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Sex Med. 2015 Oct 5;3(4):235-43. doi: 10.1002/sm2.74. eCollection 2015 Dec.

Postcoital Dysphoria: Prevalence and Psychological Correlates.

Author information

1
School of Psychology and Counselling Queensland University of Technology Kelvin Grove Queensland Australia.
2
Department of Psychology University of Zurich Zurich Switzerland.

Abstract

INTRODUCTION:

While problems related to desire, arousal, and orgasm have been subject to extensive epidemiologic research, women's postcoital reactions and feelings, and postcoital dysphoria (PCD) remains under-researched.

AIM:

The study examined the association between women's attachment anxiety and avoidance, differentiation of self, and the experience of PCD symptoms.

METHODS:

Two hundred and thirty female university students completed an online survey.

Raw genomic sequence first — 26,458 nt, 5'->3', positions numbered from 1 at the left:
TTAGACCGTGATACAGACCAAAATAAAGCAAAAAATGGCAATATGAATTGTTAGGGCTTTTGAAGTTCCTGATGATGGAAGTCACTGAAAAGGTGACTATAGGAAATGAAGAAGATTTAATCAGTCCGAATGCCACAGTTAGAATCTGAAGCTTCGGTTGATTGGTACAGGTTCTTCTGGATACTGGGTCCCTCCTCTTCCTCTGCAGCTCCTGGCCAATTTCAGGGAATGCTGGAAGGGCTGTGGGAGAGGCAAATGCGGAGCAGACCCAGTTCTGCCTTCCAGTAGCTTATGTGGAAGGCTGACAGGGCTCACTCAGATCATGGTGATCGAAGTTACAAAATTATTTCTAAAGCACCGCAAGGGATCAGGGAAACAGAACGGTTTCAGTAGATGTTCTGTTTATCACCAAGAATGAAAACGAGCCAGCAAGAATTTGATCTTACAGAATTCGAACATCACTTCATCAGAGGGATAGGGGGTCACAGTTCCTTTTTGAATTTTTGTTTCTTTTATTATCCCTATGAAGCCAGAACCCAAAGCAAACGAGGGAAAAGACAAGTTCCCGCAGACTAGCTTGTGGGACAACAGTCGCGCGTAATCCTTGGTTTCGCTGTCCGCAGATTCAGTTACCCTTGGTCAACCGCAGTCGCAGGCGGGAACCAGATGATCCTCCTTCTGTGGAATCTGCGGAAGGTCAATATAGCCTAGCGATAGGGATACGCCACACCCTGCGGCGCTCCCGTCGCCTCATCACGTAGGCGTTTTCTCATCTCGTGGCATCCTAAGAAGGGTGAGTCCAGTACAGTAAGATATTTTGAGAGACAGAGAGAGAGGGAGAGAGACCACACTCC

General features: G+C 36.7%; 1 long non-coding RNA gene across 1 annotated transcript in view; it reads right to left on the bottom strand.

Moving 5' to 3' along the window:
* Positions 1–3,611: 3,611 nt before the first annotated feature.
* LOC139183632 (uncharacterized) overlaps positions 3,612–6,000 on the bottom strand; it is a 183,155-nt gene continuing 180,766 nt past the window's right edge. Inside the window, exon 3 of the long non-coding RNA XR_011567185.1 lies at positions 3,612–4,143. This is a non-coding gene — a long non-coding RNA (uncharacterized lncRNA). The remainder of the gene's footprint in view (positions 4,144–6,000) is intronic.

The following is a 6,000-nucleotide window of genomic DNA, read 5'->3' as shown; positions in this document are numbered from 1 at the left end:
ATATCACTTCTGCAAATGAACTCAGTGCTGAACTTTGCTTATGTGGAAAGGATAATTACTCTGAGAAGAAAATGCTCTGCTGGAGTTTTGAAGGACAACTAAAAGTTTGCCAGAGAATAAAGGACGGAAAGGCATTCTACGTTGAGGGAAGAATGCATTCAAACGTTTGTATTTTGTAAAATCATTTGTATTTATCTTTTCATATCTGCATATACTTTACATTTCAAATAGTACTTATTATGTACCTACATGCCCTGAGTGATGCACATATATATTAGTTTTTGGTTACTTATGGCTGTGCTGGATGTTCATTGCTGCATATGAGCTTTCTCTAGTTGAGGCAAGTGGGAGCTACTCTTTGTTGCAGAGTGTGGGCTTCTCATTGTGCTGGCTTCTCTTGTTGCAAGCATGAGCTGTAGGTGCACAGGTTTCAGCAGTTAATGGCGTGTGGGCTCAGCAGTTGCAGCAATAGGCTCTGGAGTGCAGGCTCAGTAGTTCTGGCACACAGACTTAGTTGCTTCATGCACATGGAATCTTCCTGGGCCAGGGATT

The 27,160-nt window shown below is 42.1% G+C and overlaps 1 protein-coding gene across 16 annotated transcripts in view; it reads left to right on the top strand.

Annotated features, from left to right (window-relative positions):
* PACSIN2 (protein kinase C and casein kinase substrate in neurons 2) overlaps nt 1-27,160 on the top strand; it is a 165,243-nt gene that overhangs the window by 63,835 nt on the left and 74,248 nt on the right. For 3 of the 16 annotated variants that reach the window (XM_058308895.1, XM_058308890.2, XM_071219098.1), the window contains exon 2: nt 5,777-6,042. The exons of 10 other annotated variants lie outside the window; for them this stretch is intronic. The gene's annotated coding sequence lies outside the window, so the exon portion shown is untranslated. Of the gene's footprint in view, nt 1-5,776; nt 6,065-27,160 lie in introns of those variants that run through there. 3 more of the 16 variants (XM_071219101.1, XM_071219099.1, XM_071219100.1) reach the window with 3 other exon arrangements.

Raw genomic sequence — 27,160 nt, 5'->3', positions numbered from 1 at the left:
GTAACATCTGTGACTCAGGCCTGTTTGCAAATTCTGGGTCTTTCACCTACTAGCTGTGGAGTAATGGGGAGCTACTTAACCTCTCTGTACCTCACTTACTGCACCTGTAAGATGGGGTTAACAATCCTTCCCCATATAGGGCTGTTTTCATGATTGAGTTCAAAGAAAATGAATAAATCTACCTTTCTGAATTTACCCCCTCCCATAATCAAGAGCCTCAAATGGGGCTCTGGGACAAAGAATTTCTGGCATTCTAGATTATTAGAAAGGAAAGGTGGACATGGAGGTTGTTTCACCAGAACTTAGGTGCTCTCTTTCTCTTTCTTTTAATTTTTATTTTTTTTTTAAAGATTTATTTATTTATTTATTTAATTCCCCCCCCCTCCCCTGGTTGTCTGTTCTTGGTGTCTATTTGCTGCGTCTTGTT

MAIN OUTCOME MEASURES:

The Female Sexual Function Index, the Experiences in Close Relationships Scale, the Differentiation of Self Inventory-Revised, and study specific questions.

RESULTS:

Forty-six percent of respondents reported experiencing PCD symptoms at least once in their lifetime with 5.1% experiencing PCD symptoms a few times within the past 4 weeks. A small but significant inverse correlation was found between lifetime prevalence of PCD and sexual functioning (r = -0.16). While the regression model accounted for 22% of variance in lifetime prevalence of PCD, attachment and differentiation of self variables did not account for significant variance.

CONCLUSIONS:

The findings confirm that PCD is under-recognized and under-researched. There appears to be no relationship between PCD and intimacy in close relationships. Further research is necessary to understand the subjective experience of PCD and to inform the development of a reliable measure. Schweitzer RD, O'Brien J, and Burri A. Postcoital dysphoria: Prevalence and psychological correlates. Sex Med 2015;3:229-237.

KEYWORDS:

Anxiety; Attachment; Differentiation of Self; FSD; Postcoital Dysphoria; Sexual Problems

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